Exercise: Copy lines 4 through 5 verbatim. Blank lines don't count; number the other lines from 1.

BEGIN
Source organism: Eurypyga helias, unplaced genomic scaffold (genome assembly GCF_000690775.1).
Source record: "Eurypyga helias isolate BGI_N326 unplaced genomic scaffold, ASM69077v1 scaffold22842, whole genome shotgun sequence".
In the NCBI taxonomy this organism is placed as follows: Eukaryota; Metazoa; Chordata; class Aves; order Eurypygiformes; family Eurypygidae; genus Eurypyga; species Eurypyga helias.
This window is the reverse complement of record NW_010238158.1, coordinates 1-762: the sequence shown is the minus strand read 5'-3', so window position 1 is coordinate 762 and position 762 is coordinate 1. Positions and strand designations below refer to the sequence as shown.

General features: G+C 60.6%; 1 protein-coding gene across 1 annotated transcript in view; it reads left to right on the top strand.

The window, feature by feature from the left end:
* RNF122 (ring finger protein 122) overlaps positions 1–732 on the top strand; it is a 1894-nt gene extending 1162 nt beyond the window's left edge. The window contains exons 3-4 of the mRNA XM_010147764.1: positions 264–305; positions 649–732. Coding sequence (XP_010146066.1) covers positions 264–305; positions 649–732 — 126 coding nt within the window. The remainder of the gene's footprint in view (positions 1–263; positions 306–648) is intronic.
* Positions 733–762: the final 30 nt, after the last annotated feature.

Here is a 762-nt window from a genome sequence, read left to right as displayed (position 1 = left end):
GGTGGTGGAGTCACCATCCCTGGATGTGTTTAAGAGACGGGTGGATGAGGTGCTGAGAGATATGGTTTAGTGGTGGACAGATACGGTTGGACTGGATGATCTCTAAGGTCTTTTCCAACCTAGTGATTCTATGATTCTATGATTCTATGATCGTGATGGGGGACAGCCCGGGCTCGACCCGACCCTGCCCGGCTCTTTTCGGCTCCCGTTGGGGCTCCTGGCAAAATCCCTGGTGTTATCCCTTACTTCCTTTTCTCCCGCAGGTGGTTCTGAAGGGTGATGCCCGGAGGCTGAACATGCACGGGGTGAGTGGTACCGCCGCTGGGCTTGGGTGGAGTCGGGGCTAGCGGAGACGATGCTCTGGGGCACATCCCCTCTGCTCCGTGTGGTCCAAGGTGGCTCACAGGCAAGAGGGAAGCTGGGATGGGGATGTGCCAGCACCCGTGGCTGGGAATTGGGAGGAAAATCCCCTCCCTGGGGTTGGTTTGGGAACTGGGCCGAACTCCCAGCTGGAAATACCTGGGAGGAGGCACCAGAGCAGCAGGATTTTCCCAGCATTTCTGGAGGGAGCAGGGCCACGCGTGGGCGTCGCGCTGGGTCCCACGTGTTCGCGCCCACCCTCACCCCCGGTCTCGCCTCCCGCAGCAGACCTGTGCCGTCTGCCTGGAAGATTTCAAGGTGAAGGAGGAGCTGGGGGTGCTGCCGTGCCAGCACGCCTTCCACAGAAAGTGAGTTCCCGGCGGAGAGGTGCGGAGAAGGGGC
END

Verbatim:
This window is the reverse complement of record NW_010238158.1, coordinates 1-762: the sequence shown is the minus strand read 5'-3', so window position 1 is coordinate 762 and position 762 is coordinate 1. Positions and strand designations below refer to the sequence as shown.

General features: G+C 60.6%; 1 protein-coding gene across 1 annotated transcript in view; it reads left to right on the top strand.